- bamboo skewers
20. Natural Cork:
Corks from wine bottles and other natural cork products can be composted.
Remember, a successful compost pile requires a good balance of "green" (nitrogen-rich) and "brown" (carbon-rich) materials.
To view more items that can be composted from your bathroom, personal items, pet-related and more, check out this article from How Stuff Works on 75 Things You Can Compost, But Thought You Couldn't. Surprisingly, urine is included on the list of things you can recycle, and, according to Gardening Know How, "its use can improve your organic garden’s growth at no cost."
And, remember, when composting, the 30%/70% rule:
Green materials provide nitrogen for the composting process, while brown materials provide carbon and help maintain a healthy balance. Regularly turning and aerating your compost pile will speed up decomposition and create nutrient-rich compost for your garden.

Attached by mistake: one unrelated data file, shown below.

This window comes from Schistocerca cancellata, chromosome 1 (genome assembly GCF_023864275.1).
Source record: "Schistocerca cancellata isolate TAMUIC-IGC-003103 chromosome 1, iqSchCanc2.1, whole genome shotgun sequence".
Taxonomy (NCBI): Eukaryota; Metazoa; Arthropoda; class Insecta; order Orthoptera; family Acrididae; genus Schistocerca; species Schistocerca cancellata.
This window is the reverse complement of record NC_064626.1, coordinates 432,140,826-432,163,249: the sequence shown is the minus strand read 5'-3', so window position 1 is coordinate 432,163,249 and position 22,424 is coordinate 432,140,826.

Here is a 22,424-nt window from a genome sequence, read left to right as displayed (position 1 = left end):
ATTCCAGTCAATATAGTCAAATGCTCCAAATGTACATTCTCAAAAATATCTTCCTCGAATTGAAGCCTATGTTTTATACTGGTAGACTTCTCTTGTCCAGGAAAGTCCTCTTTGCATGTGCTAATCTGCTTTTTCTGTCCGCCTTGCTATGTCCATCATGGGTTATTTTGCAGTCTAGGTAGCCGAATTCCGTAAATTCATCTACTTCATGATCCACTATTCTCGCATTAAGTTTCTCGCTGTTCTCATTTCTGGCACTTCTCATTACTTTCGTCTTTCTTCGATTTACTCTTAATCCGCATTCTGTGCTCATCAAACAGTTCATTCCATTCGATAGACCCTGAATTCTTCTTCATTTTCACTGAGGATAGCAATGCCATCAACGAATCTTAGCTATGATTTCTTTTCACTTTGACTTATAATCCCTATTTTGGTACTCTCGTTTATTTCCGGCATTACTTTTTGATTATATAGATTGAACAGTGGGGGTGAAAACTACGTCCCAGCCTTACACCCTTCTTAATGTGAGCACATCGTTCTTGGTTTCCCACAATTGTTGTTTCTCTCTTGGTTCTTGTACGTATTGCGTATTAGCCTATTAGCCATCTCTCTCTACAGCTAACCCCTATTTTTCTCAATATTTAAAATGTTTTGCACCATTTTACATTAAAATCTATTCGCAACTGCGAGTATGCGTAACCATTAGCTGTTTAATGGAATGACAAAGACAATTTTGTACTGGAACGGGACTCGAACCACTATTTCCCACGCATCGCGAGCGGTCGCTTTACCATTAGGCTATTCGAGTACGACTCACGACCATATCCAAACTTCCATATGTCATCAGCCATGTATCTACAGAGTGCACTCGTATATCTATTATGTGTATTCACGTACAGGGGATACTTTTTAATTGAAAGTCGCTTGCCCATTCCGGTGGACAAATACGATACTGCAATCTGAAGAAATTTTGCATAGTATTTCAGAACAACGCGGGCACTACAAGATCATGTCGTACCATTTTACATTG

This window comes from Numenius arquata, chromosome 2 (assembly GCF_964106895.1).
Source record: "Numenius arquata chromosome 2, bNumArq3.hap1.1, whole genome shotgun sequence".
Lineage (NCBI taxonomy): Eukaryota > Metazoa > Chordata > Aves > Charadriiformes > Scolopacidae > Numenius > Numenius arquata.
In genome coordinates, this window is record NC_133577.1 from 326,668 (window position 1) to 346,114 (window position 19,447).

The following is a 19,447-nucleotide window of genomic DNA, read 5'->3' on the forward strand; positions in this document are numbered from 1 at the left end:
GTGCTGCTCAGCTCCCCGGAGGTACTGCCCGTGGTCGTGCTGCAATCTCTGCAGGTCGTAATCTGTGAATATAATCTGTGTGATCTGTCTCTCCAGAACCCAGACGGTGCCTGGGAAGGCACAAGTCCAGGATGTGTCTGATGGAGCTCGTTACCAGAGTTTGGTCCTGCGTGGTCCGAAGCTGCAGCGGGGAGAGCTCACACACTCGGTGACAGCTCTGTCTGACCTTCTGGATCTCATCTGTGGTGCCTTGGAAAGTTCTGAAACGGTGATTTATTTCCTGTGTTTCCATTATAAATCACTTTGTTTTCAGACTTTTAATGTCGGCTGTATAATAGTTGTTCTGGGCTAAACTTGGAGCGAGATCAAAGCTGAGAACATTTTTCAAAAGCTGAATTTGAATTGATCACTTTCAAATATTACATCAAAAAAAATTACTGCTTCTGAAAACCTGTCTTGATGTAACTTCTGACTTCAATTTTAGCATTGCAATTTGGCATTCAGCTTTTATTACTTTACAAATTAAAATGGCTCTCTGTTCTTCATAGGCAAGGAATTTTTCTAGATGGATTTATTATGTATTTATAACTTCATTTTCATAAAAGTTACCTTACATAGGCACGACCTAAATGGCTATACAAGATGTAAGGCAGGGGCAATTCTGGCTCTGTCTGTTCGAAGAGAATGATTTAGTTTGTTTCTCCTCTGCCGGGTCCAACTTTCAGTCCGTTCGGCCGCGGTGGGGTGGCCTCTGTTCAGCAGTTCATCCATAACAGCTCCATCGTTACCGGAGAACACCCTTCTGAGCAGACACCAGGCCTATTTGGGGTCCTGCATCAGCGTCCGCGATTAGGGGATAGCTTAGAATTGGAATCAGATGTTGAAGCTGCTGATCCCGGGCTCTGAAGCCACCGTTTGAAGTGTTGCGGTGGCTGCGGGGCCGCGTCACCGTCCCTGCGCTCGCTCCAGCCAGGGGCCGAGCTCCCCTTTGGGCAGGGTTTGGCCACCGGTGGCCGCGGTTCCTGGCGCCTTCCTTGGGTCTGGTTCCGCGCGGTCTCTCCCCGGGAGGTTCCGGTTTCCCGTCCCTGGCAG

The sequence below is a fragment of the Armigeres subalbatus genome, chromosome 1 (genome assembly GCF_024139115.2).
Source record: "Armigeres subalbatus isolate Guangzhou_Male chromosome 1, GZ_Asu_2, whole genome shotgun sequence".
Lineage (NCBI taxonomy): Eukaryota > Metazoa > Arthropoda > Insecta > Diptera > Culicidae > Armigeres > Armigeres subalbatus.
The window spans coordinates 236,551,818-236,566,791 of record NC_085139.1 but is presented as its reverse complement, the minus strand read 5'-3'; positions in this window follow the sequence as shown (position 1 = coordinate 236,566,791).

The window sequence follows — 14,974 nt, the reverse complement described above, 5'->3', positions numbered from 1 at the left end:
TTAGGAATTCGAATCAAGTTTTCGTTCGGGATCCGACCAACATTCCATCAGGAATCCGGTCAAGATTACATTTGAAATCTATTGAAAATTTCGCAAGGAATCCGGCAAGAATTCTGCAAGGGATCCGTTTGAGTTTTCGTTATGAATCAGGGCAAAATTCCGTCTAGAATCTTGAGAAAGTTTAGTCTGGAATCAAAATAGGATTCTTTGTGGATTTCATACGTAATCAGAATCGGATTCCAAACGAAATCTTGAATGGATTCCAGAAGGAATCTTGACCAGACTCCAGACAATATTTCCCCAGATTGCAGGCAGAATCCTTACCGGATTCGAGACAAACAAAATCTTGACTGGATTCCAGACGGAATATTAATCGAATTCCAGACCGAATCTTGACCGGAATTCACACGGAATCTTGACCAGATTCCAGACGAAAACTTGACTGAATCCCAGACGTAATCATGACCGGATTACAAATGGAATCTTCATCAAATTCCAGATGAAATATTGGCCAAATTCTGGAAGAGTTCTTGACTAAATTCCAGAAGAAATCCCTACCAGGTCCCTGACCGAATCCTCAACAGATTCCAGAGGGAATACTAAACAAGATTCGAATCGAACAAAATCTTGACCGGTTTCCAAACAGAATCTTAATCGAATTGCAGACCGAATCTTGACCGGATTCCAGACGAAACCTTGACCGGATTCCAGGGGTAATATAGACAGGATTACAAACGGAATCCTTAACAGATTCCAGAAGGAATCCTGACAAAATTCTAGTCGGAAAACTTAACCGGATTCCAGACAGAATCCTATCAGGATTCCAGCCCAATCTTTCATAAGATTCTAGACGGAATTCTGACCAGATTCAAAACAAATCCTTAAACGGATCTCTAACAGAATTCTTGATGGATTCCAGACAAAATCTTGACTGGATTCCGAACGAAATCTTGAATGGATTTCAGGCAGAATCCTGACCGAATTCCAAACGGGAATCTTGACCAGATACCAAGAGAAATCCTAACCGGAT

If you need help with your compost pile, then check out our Compost Starter - ESCS. Our Composter Starter initiates and accelerates the composting process by stimulating the aerobic biomass present in the composting environment. It is:
- Convenient to use
- Safe for the environment
- Non-toxic to animals, plants and humans
- Controls flies and insects by creating a poor breeding substrate
- The resulting compost is odourless and hygienic and can be safely applied to any soil
Learn more about Compost Starter - ESCS here.
For a list of items NOT to compost, check out our blog, "Composting Cautiously: What Not to Add to Your Compost Pile and Why".
By composting these materials instead of sending them to the landfill, you're not only reducing waste but also nurturing your garden and contributing to a more sustainable and eco-friendly lifestyle. So, start composting today and watch your garden flourish with the benefits of this "black gold."
howstuffworks, 75 Things You Can Compost, But Thought You Couldn't
Gardening Know How, What Is Urea: Tips On Feeding Plants With Urine
Treehugger, 12 Things You Should Never Compost
Please note that this list is not inclusive. There are likely more things that can be composted that are not listed.